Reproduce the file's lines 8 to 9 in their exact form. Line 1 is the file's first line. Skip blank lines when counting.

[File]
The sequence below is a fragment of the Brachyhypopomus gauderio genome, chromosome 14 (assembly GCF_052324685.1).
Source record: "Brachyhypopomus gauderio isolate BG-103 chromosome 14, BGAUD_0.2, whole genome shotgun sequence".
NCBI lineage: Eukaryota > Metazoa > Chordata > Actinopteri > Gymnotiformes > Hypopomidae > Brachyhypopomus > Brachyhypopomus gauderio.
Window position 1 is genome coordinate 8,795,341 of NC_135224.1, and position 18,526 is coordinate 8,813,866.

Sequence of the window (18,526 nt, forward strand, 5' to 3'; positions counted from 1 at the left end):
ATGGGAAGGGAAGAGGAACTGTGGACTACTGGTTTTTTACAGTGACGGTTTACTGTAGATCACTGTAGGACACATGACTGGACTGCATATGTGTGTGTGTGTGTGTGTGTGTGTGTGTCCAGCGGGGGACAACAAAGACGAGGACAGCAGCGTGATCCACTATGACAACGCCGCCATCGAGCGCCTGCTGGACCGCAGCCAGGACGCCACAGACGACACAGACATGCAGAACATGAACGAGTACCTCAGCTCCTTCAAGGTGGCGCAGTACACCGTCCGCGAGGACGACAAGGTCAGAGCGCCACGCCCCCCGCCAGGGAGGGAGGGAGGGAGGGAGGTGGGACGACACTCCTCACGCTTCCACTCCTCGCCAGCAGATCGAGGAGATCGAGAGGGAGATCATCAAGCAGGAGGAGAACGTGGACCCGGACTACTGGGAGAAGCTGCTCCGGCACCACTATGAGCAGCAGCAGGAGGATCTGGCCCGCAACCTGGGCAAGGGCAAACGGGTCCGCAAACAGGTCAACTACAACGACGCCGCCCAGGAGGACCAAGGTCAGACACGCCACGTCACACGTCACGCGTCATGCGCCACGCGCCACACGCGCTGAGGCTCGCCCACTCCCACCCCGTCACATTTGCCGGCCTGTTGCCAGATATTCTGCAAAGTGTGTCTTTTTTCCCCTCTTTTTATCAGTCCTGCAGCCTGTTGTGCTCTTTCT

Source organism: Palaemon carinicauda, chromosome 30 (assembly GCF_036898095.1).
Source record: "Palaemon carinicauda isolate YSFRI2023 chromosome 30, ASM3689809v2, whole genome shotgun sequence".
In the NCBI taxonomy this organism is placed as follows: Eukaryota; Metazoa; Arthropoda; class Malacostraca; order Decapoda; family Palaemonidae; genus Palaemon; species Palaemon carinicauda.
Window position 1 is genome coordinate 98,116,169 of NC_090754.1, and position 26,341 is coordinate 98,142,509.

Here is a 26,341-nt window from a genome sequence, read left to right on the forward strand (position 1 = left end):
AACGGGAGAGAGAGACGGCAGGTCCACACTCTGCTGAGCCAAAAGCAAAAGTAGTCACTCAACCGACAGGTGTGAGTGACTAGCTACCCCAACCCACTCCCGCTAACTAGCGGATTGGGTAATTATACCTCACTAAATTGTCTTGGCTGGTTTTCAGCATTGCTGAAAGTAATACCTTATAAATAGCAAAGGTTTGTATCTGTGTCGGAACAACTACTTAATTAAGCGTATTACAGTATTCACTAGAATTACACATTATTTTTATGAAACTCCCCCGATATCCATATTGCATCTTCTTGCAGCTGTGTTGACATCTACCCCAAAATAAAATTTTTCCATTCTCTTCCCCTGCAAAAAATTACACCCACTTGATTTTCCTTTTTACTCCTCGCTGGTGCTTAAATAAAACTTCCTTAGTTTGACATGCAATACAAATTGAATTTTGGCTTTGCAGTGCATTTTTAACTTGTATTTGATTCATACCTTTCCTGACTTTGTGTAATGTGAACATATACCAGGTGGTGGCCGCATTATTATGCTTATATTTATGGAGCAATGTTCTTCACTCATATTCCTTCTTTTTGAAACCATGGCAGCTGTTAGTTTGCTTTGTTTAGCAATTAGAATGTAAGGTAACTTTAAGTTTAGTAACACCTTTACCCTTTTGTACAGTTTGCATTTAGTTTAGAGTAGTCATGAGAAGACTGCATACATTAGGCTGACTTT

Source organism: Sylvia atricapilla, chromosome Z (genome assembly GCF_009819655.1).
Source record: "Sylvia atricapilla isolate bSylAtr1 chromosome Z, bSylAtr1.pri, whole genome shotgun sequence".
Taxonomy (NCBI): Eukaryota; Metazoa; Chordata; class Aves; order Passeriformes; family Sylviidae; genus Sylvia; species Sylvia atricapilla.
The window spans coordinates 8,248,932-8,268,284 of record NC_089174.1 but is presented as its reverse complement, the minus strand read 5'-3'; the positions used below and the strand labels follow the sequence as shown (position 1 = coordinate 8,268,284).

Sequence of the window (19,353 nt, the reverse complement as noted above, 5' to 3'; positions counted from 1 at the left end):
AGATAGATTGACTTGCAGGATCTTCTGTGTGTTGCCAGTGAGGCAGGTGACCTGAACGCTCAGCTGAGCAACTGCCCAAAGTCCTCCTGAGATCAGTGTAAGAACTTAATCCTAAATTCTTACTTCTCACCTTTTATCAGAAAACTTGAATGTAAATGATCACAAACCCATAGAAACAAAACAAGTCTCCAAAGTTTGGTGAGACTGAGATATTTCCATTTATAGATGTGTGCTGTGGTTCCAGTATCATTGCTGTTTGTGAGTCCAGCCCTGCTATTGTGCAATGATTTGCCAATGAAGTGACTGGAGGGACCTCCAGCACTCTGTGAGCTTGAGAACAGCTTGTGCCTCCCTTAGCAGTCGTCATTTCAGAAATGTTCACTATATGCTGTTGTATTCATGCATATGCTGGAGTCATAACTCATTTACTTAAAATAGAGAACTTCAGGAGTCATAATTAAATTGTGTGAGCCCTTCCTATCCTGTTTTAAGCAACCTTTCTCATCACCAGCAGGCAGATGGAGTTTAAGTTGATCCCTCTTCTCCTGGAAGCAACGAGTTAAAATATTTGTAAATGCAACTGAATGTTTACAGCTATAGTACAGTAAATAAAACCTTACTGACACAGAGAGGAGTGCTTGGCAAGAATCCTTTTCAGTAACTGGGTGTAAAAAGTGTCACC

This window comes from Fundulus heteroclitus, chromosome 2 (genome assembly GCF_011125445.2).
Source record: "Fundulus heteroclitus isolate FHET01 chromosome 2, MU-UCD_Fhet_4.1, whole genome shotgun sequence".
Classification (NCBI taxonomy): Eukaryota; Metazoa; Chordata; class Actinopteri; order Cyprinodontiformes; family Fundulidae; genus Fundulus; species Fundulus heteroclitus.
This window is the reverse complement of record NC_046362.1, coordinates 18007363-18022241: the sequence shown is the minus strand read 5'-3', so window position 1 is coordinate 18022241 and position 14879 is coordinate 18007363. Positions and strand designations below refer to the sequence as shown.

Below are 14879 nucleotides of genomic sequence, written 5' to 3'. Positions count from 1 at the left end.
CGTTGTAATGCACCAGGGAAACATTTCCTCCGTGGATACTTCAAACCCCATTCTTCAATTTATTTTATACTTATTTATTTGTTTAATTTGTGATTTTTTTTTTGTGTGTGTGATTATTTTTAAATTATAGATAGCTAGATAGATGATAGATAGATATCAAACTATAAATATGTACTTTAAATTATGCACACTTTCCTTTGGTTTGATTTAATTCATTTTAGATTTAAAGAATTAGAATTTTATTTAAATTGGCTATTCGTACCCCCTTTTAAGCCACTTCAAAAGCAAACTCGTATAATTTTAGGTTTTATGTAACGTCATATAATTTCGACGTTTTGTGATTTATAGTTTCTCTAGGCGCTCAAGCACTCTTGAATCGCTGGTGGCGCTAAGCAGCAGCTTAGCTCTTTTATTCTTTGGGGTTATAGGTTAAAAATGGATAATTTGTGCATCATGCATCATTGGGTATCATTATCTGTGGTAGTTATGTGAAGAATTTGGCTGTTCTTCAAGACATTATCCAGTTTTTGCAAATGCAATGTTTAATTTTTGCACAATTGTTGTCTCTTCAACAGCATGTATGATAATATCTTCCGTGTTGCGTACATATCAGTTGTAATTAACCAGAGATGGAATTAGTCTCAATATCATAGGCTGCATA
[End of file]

Source record: "Palaemon carinicauda isolate YSFRI2023 chromosome 30, ASM3689809v2, whole genome shotgun sequence".
In the NCBI taxonomy this organism is placed as follows: Eukaryota; Metazoa; Arthropoda; class Malacostraca; order Decapoda; family Palaemonidae; genus Palaemon; species Palaemon carinicauda.